One of the most important advertising strategies is positioning the product or service in the consumer’s mind. Positioning is particularly important in the context of having your message in the consumer’s mind when they enter the market with the intent to buy.
Positioning strategy deals with the factors that influence customer choices. Why does the customer buy Coke instead of Pepsi? Are there reasons for that choice? Aren’t they both essentially the same product? In blind taste tests can people really tell the difference? Most can’t, but there are still decided preferences for one brand over another just as there are decided preferences for one store over another. And positioning theory addresses those preferences by looking at the factors that influence the decision.
Positions are the qualities that the consumer thinks about, or attaches, to each competitor in a category. They’re things like quality, service, price, selection, friendliness, convenience, etc. The consumer places each competitor in the category in rank order in each of the pertinent qualities, thus giving each advertiser a position in their mind. The relative importance of each position—is price more important than quality when buying a loaf of bread, for example—dictates the consumer’s choice of product.
A point to note is that whether one store actually has better selection and the other lower prices isn’t relevant. What’s important is what I perceive to be true. Once the consumer puts an advertiser in a position in their mind, it generally stays there.
The most important position
Some positions are more important than others, of course. The one that matters most is the position that the best consumer holds as most important. In other words, the prime consumer we talked about before, who represents the largest single share of sales in the category, may well consider one quality—service, let’s say—more important than any other. Even if other market segments think price is tops, or selection, or convenience, the advertiser should be almost exclusively concerned with just the first position. He’ll get more business from the best consumer—and therefore more business overall—if he can occupy the position as the best service provider in that consumer’s mind.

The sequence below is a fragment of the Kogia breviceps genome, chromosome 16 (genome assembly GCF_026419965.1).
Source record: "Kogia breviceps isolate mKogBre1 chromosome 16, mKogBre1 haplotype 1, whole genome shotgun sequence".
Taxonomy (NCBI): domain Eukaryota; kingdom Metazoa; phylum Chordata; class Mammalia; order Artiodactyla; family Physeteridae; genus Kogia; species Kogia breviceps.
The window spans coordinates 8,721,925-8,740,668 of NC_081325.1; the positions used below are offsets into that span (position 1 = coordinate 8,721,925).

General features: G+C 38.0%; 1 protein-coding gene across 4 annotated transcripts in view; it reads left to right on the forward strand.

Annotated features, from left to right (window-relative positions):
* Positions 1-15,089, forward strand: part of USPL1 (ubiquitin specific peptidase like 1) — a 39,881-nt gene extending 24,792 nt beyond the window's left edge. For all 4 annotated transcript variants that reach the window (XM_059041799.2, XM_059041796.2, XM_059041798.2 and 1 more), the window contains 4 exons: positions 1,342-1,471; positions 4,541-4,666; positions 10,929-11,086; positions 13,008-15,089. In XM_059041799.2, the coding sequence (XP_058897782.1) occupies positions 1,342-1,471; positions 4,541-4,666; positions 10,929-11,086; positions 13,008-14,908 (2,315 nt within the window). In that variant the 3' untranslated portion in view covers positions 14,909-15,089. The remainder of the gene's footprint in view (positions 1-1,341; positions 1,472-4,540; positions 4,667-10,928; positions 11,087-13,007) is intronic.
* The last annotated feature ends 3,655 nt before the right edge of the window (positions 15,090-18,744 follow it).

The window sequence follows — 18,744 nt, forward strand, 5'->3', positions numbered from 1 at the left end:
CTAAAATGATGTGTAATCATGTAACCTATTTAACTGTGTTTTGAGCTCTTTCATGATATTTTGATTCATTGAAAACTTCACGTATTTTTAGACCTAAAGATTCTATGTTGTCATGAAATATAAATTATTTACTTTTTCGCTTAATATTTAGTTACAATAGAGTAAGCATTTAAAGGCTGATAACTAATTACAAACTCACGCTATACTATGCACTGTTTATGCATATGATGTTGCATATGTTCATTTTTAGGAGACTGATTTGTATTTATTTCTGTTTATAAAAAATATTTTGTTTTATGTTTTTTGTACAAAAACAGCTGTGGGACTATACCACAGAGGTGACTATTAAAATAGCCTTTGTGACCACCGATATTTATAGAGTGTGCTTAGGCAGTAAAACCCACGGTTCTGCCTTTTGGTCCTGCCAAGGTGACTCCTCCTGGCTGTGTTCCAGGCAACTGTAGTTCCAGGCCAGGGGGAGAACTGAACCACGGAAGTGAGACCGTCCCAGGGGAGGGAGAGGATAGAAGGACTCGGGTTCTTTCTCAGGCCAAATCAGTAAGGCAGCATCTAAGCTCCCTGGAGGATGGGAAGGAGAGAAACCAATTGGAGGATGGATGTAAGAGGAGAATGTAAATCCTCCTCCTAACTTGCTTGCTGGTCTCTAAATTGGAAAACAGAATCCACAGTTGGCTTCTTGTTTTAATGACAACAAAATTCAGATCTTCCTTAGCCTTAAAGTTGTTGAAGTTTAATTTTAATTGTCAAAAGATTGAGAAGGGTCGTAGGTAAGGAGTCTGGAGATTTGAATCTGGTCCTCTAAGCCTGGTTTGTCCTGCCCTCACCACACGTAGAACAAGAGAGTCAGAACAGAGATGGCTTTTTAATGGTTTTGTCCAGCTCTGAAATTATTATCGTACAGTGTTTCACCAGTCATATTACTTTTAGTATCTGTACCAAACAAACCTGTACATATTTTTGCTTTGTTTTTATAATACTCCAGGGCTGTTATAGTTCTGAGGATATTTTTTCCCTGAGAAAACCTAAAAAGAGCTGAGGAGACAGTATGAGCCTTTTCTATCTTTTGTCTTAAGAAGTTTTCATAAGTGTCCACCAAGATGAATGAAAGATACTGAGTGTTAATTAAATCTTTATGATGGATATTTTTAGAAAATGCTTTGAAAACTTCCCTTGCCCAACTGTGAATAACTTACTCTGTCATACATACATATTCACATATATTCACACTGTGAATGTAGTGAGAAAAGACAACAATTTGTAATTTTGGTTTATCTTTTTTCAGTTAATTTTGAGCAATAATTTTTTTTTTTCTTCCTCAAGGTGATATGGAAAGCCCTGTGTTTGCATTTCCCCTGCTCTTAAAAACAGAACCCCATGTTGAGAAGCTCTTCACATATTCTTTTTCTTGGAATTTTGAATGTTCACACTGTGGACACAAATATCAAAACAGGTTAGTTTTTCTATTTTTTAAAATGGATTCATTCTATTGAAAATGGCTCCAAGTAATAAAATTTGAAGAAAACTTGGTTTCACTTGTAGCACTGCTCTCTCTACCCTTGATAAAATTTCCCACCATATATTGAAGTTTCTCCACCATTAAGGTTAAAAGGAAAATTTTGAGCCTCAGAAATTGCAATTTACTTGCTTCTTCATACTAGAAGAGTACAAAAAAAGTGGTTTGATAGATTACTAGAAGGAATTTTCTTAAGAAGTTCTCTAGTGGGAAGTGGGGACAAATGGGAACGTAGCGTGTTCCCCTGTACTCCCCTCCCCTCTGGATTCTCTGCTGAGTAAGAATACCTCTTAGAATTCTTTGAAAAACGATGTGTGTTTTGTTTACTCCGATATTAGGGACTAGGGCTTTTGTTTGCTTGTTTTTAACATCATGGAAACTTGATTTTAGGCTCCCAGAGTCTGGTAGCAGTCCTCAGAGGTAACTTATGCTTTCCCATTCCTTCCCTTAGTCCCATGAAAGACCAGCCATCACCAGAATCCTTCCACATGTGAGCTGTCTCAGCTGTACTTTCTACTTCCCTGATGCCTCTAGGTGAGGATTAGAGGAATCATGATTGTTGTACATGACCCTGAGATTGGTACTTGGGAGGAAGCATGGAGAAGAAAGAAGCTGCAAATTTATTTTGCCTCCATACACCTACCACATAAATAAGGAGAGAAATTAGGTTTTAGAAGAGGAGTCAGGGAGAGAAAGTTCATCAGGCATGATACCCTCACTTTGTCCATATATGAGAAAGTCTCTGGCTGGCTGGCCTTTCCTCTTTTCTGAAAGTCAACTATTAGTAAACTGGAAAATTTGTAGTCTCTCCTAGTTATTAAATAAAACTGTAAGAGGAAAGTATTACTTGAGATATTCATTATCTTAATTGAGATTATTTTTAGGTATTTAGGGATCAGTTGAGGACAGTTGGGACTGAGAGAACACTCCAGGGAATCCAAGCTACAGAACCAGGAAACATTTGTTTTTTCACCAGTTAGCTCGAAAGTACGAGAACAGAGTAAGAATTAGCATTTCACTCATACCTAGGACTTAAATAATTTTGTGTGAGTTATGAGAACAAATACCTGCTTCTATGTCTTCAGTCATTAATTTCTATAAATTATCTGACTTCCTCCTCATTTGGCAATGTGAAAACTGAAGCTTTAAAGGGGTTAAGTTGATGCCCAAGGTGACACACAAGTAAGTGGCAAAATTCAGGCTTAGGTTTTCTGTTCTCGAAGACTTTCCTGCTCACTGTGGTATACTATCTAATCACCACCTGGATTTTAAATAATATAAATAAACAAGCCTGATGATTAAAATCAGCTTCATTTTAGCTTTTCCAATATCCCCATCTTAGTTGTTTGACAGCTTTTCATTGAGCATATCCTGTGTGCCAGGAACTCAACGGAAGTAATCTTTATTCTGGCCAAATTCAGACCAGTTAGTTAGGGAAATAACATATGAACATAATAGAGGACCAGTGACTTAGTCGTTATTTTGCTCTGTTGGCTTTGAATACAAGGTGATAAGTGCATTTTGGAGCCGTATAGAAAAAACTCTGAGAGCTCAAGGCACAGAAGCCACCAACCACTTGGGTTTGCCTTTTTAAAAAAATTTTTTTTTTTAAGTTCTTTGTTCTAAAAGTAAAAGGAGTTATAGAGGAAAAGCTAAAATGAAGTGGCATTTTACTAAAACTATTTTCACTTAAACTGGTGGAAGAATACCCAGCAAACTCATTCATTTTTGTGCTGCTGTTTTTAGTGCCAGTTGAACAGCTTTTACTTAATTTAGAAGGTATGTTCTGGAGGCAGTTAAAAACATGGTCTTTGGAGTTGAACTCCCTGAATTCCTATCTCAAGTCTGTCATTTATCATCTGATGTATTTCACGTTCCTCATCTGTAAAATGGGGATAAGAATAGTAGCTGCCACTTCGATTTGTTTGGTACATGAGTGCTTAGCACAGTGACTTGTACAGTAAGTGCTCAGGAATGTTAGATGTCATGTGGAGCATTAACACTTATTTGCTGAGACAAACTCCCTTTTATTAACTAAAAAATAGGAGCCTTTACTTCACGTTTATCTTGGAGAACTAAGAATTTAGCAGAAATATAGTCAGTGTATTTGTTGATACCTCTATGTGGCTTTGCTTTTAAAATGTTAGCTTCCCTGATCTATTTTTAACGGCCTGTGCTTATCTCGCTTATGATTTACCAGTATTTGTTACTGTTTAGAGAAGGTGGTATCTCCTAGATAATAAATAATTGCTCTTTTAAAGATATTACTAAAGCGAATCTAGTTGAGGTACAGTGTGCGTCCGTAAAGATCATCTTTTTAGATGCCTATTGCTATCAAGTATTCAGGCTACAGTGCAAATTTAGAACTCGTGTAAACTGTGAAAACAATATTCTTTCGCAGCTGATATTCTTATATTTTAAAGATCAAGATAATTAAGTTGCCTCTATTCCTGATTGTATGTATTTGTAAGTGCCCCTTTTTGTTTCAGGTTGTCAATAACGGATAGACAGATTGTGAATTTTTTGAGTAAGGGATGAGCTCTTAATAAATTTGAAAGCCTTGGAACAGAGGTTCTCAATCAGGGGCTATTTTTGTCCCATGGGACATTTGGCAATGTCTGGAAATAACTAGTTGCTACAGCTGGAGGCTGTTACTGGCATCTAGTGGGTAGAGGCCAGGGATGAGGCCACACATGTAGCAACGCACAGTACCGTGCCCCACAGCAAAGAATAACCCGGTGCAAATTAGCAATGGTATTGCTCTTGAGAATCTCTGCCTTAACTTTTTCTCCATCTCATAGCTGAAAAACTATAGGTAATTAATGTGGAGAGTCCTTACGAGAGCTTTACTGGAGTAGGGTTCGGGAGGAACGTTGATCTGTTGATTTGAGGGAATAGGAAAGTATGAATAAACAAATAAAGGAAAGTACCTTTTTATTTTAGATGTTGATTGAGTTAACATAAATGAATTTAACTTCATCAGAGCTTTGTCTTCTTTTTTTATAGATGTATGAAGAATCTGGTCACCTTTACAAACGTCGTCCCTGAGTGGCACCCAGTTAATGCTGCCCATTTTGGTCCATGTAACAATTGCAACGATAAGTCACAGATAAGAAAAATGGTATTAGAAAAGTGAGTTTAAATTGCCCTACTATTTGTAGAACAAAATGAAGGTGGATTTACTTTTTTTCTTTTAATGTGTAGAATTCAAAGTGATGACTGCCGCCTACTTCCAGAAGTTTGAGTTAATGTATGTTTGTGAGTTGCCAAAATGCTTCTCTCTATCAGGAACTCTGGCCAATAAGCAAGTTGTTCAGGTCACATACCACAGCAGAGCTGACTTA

Many business owners believe that price is the most important position to every consumer, so they assume that by trying to gain and hold the position as the price leader in their category, they’ll garner the largest share of market. That’s why almost all advertising says we’re the lowest, we’re the cheapest, we won’t be undersold. But that’s the wrong position to try to hold most of the time. Consumers in almost every category very seldom make price the number on reason that choose one store or brand over another. That includes some categories that you would think are automatically price sensitive, like supermarkets or department stores. The number one reason consumers choose supermarket A over supermarket B is cleanliness! Followed by selection. Price comes in third or fourth!
Most people choose a particular bank not because they get a lower loan rate or a higher interest rate on their savings account, but because it is the most conveniently located in relation to where they get paid.
Dave Donelson distills the experiences of hundreds of entrepreneurs into practical advice for small business owners and managers in the Dynamic Manager's Guides, a series of how-to books about marketing and advertising, sales techniques, hiring, firing, and motivating personnel, financial management, and business strategy.